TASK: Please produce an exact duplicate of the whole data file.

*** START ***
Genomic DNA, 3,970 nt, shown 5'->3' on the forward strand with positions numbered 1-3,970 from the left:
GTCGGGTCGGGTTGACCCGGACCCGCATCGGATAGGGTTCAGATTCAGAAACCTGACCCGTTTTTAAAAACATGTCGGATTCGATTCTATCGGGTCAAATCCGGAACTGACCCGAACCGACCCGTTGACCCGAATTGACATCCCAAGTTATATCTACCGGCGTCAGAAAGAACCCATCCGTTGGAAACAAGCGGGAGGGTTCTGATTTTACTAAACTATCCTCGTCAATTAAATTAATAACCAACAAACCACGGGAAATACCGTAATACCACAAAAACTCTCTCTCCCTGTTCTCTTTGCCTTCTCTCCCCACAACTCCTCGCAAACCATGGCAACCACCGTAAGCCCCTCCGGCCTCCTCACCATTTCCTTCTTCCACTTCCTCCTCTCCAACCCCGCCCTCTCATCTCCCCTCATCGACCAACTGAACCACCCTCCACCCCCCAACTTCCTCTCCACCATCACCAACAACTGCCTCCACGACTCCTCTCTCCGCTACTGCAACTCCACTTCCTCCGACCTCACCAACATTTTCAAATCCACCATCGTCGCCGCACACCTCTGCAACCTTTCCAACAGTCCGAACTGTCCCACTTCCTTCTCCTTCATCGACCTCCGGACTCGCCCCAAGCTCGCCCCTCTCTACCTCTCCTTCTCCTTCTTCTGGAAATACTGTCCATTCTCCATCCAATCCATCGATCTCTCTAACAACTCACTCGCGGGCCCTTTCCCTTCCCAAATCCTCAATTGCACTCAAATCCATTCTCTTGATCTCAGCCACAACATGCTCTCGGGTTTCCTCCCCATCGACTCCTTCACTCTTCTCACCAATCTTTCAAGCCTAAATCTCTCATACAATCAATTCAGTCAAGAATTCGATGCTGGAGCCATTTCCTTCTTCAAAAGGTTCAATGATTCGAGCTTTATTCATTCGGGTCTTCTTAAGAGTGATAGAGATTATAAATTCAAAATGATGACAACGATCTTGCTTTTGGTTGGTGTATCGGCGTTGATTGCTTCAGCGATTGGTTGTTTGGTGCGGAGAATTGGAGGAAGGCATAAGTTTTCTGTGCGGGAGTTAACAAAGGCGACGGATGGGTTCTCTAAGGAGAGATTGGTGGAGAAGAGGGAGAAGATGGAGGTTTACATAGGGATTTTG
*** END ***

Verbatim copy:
Genomic DNA, 3,970 nt, shown 5'->3' on the forward strand with positions numbered 1-3,970 from the left:
GTCGGGTCGGGTTGACCCGGACCCGCATCGGATAGGGTTCAGATTCAGAAACCTGACCCGTTTTTAAAAACATGTCGGATTCGATTCTATCGGGTCAAATCCGGAACTGACCCGAACCGACCCGTTGACCCGAATTGACATCCCAAGTTATATCTACCGGCGTCAGAAAGAACCCATCCGTTGGAAACAAGCGGGAGGGTTCTGATTTTACTAAACTATCCTCGTCAATTAAATTAATAACCAACAAACCACGGGAAATACCGTAATACCACAAAAACTCTCTCTCCCTGTTCTCTTTGCCTTCTCTCCCCACAACTCCTCGCAAACCATGGCAACCACCGTAAGCCCCTCCGGCCTCCTCACCATTTCCTTCTTCCACTTCCTCCTCTCCAACCCCGCCCTCTCATCTCCCCTCATCGACCAACTGAACCACCCTCCACCCCCCAACTTCCTCTCCACCATCACCAACAACTGCCTCCACGACTCCTCTCTCCGCTACTGCAACTCCACTTCCTCCGACCTCACCAACATTTTCAAATCCACCATCGTCGCCGCACACCTCTGCAACCTTTCCAACAGTCCGAACTGTCCCACTTCCTTCTCCTTCATCGACCTCCGGACTCGCCCCAAGCTCGCCCCTCTCTACCTCTCCTTCTCCTTCTTCTGGAAATACTGTCCATTCTCCATCCAATCCATCGATCTCTCTAACAACTCACTCGCGGGCCCTTTCCCTTCCCAAATCCTCAATTGCACTCAAATCCATTCTCTTGATCTCAGCCACAACATGCTCTCGGGTTTCCTCCCCATCGACTCCTTCACTCTTCTCACCAATCTTTCAAGCCTAAATCTCTCATACAATCAATTCAGTCAAGAATTCGATGCTGGAGCCATTTCCTTCTTCAAAAGGTTCAATGATTCGAGCTTTATTCATTCGGGTCTTCTTAAGAGTGATAGAGATTATAAATTCAAAATGATGACAACGATCTTGCTTTTGGTTGGTGTATCGGCGTTGATTGCTTCAGCGATTGGTTGTTTGGTGCGGAGAATTGGAGGAAGGCATAAGTTTTCTGTGCGGGAGTTAACAAAGGCGACGGATGGGTTCTCTAAGGAGAGATTGGTGGAGAAGAGGGAGAAGATGGAGGTTTACATAGGGATTTTG